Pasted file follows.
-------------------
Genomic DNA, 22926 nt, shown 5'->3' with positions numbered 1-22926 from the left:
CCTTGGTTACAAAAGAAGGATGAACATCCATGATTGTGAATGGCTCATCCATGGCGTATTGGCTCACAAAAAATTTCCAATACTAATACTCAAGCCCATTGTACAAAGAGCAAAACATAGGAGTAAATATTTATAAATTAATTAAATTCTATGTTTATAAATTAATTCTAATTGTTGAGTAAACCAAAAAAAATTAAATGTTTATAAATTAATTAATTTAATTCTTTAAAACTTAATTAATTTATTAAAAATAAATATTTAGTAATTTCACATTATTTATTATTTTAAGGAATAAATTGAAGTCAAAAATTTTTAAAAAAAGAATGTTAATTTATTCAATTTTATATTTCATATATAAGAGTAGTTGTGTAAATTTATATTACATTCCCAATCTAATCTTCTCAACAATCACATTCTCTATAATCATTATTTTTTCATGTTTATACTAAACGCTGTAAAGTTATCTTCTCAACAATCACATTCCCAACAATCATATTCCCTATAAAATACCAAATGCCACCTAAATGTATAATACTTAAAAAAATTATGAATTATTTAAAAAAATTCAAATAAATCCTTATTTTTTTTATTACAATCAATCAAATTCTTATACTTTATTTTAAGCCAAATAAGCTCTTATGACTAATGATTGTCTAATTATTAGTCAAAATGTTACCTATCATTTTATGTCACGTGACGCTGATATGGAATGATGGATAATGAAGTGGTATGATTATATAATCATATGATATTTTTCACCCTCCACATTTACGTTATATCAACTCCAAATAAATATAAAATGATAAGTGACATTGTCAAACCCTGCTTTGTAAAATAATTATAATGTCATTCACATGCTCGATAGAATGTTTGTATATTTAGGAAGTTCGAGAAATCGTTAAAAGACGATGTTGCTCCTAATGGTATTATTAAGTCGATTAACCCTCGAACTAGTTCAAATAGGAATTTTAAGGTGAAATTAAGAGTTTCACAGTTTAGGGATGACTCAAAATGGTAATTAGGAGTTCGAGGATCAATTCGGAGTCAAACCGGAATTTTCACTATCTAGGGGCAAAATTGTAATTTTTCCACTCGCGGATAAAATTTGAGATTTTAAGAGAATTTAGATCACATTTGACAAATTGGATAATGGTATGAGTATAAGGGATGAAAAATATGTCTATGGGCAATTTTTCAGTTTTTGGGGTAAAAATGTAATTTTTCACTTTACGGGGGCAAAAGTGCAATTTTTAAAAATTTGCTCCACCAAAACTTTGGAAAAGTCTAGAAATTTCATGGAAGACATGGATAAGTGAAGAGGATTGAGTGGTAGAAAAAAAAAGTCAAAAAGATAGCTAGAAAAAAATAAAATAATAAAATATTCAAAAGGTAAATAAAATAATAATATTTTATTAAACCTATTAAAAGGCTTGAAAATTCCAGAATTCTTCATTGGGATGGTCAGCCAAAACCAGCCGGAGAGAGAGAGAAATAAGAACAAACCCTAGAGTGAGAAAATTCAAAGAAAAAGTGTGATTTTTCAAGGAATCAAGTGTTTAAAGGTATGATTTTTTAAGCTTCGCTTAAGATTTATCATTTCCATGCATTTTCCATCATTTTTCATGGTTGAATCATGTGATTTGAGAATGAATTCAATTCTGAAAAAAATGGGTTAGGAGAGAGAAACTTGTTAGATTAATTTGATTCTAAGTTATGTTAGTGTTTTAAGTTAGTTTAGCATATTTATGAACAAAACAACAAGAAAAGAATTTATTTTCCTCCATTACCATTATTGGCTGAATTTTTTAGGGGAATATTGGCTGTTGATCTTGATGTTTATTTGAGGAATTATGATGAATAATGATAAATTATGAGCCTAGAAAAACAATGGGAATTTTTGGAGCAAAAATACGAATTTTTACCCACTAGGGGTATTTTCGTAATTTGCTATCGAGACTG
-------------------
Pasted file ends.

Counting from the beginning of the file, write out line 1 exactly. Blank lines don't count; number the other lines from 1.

Genomic DNA, 22926 nt, shown 5'->3' with positions numbered 1-22926 from the left: